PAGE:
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The Craft and Connection Of Winter Survival

The harsh Sierra Nevada winters were a testament to the Washoe Tribe and their relationship with the land
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The transition from fall to winter is quiet and cold. Lake Tahoe reflects a dark, cobalt blue, decorated with whitecaps. The ground is brown and bare — beginning to freeze during the night. While grey storm clouds linger in the ether, leaving the high peaks painted white, the cottonwood trees and manzanita shrubs have lost their summer hue. Winter in the Sierra Nevada is on its way.

For millennia, the turn from fall to winter was a seasonal beacon for the Washoe Tribe. This change marked their final days along the shores of their sacred place, Da ow (see Old Tahoe Names, p. 22) before migrating to the lower elevation valleys.

It wouldn’t be until spring, around the first melt, when the Washoe would return to Da ow, and break trail into the basin. To weather the harsh winters, they spent their fall days hunting and gathering to prepare for the cold days that lay ahead, when survival required great skill, craftsmanship, and connection with their land.

A Place to Lay Their Heads

When the snowpack drove the Washoe out of the Tahoe Basin and into the lower lands, the Carson Valley, and the Pinenut Mountain Range, extending to Bridgeport, they sought hot springs, creeks, or rivers — places that were suitable for long-term living. The valleys made it easier for the tribe to travel and live in less harsh conditions, where they spent their time basket weaving and storytelling around fires in their winter villages. These consisted of conical dwellings called gális dá al (galis dong-al)— bark-covered pole structures with a shallow floor, central fire pit, and smoke hole. The homes entrances faced east to ensure they awoke with the sun.

Solacing the Cold

Rabbit skin blankets, megetal ali (meh-geh-tal-tsal-ee), were essential for warmth and survival throughout the cold months. During the late fall, creating the rabbit skin blankets brought an entire community or encampment together.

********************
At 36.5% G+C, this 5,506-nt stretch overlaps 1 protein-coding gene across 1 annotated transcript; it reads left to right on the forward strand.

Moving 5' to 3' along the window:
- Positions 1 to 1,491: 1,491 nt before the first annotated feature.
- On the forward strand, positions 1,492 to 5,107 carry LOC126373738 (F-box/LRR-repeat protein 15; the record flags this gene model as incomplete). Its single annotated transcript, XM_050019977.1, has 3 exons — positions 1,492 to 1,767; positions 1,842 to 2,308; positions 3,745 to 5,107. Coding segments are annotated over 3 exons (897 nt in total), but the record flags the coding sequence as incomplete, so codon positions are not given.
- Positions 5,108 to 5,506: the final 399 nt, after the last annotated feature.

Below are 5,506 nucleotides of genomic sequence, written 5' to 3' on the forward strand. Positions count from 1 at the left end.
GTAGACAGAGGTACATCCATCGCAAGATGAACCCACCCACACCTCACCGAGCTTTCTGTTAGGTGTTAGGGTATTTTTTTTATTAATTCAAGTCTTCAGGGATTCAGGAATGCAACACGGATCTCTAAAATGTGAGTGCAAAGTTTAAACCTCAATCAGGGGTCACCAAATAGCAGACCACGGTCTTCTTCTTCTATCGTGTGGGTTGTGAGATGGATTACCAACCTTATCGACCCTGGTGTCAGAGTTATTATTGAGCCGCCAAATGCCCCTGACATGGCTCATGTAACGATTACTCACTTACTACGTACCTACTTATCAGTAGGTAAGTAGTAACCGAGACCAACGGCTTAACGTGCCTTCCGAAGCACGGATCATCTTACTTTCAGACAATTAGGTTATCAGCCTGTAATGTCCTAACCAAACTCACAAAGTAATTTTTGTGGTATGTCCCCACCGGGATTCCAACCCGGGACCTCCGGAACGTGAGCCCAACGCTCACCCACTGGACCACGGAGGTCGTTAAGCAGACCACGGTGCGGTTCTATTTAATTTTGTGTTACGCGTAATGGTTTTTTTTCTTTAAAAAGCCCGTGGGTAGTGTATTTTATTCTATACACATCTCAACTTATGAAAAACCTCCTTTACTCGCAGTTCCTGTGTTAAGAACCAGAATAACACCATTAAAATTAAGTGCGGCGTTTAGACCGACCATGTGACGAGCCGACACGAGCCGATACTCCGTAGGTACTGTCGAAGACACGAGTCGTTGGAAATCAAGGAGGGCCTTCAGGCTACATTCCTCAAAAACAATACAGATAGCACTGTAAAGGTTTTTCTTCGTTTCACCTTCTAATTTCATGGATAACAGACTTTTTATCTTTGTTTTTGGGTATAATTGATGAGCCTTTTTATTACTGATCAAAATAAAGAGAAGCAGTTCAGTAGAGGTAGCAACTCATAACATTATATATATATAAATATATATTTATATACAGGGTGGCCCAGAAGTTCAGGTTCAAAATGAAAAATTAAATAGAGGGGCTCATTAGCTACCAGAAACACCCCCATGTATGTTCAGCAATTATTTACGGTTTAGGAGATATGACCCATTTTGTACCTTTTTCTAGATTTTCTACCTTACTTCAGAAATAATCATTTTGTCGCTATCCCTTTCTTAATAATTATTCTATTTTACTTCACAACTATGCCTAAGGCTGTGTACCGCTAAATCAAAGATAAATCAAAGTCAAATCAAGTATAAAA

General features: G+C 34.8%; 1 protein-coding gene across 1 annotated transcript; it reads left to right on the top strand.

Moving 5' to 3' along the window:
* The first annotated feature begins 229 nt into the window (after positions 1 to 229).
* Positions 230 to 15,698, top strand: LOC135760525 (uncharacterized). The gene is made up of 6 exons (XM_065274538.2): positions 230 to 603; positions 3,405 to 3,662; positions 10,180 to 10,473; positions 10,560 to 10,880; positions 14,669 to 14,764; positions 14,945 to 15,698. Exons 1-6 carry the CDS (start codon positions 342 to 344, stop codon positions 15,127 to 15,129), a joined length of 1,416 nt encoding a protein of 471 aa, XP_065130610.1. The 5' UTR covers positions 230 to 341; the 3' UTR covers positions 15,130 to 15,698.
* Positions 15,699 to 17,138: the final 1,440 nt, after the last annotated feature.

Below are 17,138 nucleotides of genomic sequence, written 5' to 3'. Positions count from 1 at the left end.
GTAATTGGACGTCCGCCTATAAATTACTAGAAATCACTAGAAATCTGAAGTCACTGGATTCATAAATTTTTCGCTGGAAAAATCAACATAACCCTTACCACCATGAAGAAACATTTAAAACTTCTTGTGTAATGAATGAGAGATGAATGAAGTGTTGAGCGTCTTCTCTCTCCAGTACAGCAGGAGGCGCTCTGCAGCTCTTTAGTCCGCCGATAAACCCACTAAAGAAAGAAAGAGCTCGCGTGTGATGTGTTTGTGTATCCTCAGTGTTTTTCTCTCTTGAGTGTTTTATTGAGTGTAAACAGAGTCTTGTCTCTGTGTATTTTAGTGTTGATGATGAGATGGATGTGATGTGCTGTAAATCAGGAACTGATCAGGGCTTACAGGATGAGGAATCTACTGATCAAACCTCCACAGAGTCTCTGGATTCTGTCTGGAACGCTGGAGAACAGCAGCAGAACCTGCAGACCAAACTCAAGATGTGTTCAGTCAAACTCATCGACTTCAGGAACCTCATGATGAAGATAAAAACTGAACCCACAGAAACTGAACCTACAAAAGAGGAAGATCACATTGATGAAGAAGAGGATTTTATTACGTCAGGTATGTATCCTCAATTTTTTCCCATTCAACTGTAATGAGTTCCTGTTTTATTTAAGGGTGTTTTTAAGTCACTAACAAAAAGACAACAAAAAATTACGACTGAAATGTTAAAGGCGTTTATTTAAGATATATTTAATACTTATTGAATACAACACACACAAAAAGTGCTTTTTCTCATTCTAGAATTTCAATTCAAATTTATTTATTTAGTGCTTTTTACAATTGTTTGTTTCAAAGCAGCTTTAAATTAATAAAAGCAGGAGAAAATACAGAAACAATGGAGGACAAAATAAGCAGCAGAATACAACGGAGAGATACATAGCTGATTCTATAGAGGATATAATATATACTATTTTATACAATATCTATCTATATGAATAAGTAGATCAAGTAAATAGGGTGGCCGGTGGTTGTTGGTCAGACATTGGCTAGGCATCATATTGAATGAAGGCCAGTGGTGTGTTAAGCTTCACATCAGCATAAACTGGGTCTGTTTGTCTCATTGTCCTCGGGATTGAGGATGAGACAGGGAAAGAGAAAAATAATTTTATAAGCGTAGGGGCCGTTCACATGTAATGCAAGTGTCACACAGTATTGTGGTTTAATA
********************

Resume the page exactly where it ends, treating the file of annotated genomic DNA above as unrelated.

“A big part of our culture was the rabbit drives in preparation for winter,” said Herman Fillmore, culture/language resources director for the Washoe Tribe of Nevada and California. Following the first freeze, while the rabbit fur was thick with oils, was the best time for rabbit hunts. Under the direction of the Rabbit Boss the Washoe would collect massive lines of tribe members forming a crescent moon as they drove the rabbits toward nets, traps, or even down canyons. Hunters would club the rabbits dead, ensuring they did not damage the fur. It took around 100 to 150 rabbit pelts to create a rabbit skin blanket. The pelts were cut and woven together while the meat was dried and stored away for winter. Nothing went to waste.

“We didn’t have a lot of clothing, but rabbit skin blankets were very precious, and it was something that usually followed you through your entire life,” Fillmore said. “You would take care of your blanket because it was something that took care of you.”

Navigating Sierra Nevada Cement

When the explorer John C. Frémont and his men were searching for a route through the Sierra Nevada, they noted the Washoe people “skimming along like birds.” Frémont’s note was a testament to the Washoe’s agility with their snowshoes, which he and his team admired and attempted to replicate. Unlike today’s snowshoes, that are oval shaped, the Washoe’s were distinctly round snowshoes, called šuméli (shoe-mel-ee), with four throngs of rawhide tied in a pattern and woven together. This simple pattern allowed the tribe easy travel through the winter months.

An Art Form, Expression, and Tool

To pass the long, cold days of winter, the Washoe people spent their time basket weaving and aging harvested willows for the thread. Basket weaving was a longstanding, traditional art form that served an important purpose for the tribe. Since they had a mobile lifestyle with seasonal movements, it was important their tools were light, and durable too. The baskets were a reflection of this need and served as storage for food, water, and other supplies.

Before the weavers could begin their craft, harvesting and aging the willow during the fall and winter months was essential. First, they would gather the willow rods following the first freeze of the year, a process that not only supported their art form, but the ecosystem as a whole. Since willow sucks up a lot of water, collecting the willows in the fall cut down the overgrowth — building an innate connection to their environment.

According to Fillmore, “It wasn’t just the product of making a basket, but caring for a place and manicuring that environment.” After harvesting, the Washoe would strip the bark; then the straight shoots were tied into sheaves and allowed to cure. The threads were then coiled and stored in water until the weaver was ready.

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May 10, 2018